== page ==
By: Nathan Anderson | Follow me on Twitter @nathandrsn
By now, we are all well aware of the injury problems the Bruins face heading into the 2022/2023 season. The injuries will likely hinder the Bruins defensively and offensively, but one area I had not considered until recently is the power play. Unfortunately, the Bruins have become synonymous with a struggling power play, and it will not be any easier this season, with two of their primary power play weapons missing to start the season.
Tuesday morning, Conor Ryan reported that the Bruins are experimenting with five forwards on their first unit. The Bruins were among the first teams in the 2010s to use four forwards on the power play when they used Patrice Bergeron as a defenseman. Bergeron’s defensive skill allowed them to add offensive value while not sacrificing much defensively.
While using Bergeron as a defenseman is fine when a traditional defenseman is present, using him as the primary defensive option is not a strong strategy. The Bruins have also struggled in recent years with giving up shorthanded goals. Typically to prevent giving up goals, a team would add defensive strength. Unfortunately, the Bruins have done the exact opposite with this unit.
My second concern is that Bergeron will not be used as a defenseman on this power play. Ever since the Bruins innovated their power play by adding a bumper, Bergeron has made that position his trademark spot, becoming one of the best bumper players in the league. That leads me to believe he would still occupy that position even with four other forwards on the ice.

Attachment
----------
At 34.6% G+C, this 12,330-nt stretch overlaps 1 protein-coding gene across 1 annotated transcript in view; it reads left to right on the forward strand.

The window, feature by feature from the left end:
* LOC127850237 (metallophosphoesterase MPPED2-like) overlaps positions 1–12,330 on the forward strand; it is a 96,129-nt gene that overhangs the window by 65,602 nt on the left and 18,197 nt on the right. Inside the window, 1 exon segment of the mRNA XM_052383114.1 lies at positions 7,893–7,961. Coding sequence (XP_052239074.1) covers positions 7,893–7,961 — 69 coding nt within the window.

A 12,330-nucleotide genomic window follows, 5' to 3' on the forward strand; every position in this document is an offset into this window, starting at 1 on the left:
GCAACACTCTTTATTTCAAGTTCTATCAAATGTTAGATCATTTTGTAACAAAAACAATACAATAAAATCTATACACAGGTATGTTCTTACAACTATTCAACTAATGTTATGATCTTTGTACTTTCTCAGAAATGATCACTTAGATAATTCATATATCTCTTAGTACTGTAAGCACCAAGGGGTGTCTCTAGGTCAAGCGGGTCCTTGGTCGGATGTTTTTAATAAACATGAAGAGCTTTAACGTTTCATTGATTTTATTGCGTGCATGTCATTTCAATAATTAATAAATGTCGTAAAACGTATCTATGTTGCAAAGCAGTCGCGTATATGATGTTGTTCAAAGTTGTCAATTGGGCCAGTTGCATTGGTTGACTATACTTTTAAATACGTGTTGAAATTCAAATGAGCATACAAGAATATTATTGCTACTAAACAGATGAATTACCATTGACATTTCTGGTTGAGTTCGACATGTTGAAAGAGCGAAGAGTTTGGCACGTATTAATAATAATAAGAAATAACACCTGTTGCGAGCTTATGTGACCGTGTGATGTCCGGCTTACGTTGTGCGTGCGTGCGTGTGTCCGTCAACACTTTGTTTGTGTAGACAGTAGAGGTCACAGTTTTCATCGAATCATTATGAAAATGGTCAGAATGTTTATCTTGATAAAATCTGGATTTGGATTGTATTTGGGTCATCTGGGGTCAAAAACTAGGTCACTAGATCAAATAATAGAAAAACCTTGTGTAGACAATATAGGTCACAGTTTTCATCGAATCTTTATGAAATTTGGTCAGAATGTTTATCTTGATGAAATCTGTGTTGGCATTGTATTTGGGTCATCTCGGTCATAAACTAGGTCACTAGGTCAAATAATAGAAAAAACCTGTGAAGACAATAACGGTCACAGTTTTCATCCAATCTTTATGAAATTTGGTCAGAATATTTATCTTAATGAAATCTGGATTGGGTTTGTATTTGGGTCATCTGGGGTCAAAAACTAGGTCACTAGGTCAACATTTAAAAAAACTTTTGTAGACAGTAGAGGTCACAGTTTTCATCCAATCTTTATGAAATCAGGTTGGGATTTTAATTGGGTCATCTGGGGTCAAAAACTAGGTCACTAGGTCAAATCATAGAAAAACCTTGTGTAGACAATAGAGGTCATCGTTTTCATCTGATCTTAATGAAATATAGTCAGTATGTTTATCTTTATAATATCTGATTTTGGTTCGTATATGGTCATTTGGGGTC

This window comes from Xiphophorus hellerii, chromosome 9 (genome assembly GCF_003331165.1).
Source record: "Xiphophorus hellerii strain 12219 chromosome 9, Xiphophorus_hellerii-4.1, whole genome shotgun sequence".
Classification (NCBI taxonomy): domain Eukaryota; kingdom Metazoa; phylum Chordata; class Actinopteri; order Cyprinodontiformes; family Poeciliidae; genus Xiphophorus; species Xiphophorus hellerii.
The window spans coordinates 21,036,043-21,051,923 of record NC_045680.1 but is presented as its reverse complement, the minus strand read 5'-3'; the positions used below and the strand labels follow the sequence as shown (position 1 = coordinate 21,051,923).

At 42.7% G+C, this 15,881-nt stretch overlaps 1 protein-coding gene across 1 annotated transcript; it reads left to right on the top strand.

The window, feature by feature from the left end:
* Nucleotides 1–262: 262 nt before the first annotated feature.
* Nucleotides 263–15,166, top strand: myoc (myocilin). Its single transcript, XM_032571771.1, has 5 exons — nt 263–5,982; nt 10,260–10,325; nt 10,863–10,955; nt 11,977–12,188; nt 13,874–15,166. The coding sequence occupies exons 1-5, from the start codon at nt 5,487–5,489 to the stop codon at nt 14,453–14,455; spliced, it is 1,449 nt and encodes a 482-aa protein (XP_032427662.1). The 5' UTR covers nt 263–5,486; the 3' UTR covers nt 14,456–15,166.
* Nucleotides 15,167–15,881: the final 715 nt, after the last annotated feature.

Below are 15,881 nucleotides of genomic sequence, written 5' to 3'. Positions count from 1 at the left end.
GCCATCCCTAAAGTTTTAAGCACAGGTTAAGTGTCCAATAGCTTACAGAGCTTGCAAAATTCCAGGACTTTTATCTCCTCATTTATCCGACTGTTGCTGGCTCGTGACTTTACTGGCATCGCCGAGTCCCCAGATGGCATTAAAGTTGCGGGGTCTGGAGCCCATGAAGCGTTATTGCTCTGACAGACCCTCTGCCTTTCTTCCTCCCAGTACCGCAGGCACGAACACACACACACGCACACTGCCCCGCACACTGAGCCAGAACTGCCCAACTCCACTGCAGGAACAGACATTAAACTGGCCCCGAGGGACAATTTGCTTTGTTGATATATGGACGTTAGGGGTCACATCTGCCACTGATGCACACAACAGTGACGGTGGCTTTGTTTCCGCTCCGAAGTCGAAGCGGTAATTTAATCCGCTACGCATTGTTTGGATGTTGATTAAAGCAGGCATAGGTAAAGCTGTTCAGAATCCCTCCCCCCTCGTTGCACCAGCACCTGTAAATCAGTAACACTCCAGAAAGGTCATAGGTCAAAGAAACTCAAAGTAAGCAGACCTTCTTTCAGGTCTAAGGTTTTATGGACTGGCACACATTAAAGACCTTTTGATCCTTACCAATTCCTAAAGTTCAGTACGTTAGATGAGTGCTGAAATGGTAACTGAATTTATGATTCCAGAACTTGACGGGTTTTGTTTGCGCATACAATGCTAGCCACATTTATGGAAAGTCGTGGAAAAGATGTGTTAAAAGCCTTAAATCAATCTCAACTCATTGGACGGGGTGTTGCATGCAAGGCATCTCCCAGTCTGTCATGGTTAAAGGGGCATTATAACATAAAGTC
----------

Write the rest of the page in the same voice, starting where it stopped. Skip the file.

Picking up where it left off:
If I had to guess, I’d imagine David Krejci plays the quarterback role at the top of the power play. That would let Bergeron take that bumper role, Pastrnak and Hall would slot in on either half-wall, and DeBrusk would take the low position that slides along the goal line and the crease. Unless the Bruins change the structure, they have been using, that is the most likely setup.
The second unit did not get as much coverage because it depends on who plays on the first unit. What we do know, again, thanks to Conor Ryan, is that Jakub Zboril was working with the second unit. I would like to see Zboril as the quarterback on the second unit full-time when the season opens. This could be a breakout year for Zboril, and giving him time on the power play is a great way to supply him with point-scoring opportunities.
While Charlie McAvoy is out of the lineup, it would be great to see Hampus Lindholm get a shot at running the first power play. Not only would he provide much-needed defensive support to help stop shorthanded chances, but he would also be a great point-man to distribute the puck to shooters like Pastrnak, Hall, and Marchand once he returns.
There is still plenty of time left in the preseason for the Bruins to experiment with their lines. They may end up scrapping the five forwards strategy after one game, or it may catch fire and roll right into the season as the go-to unit. It is almost certain that the Bruins will give up some shorthanded goals this season. Using five forwards on the power play will only increase the likelihood of giving up shorthanded goals, but if it also increases power play output, it might be worth it.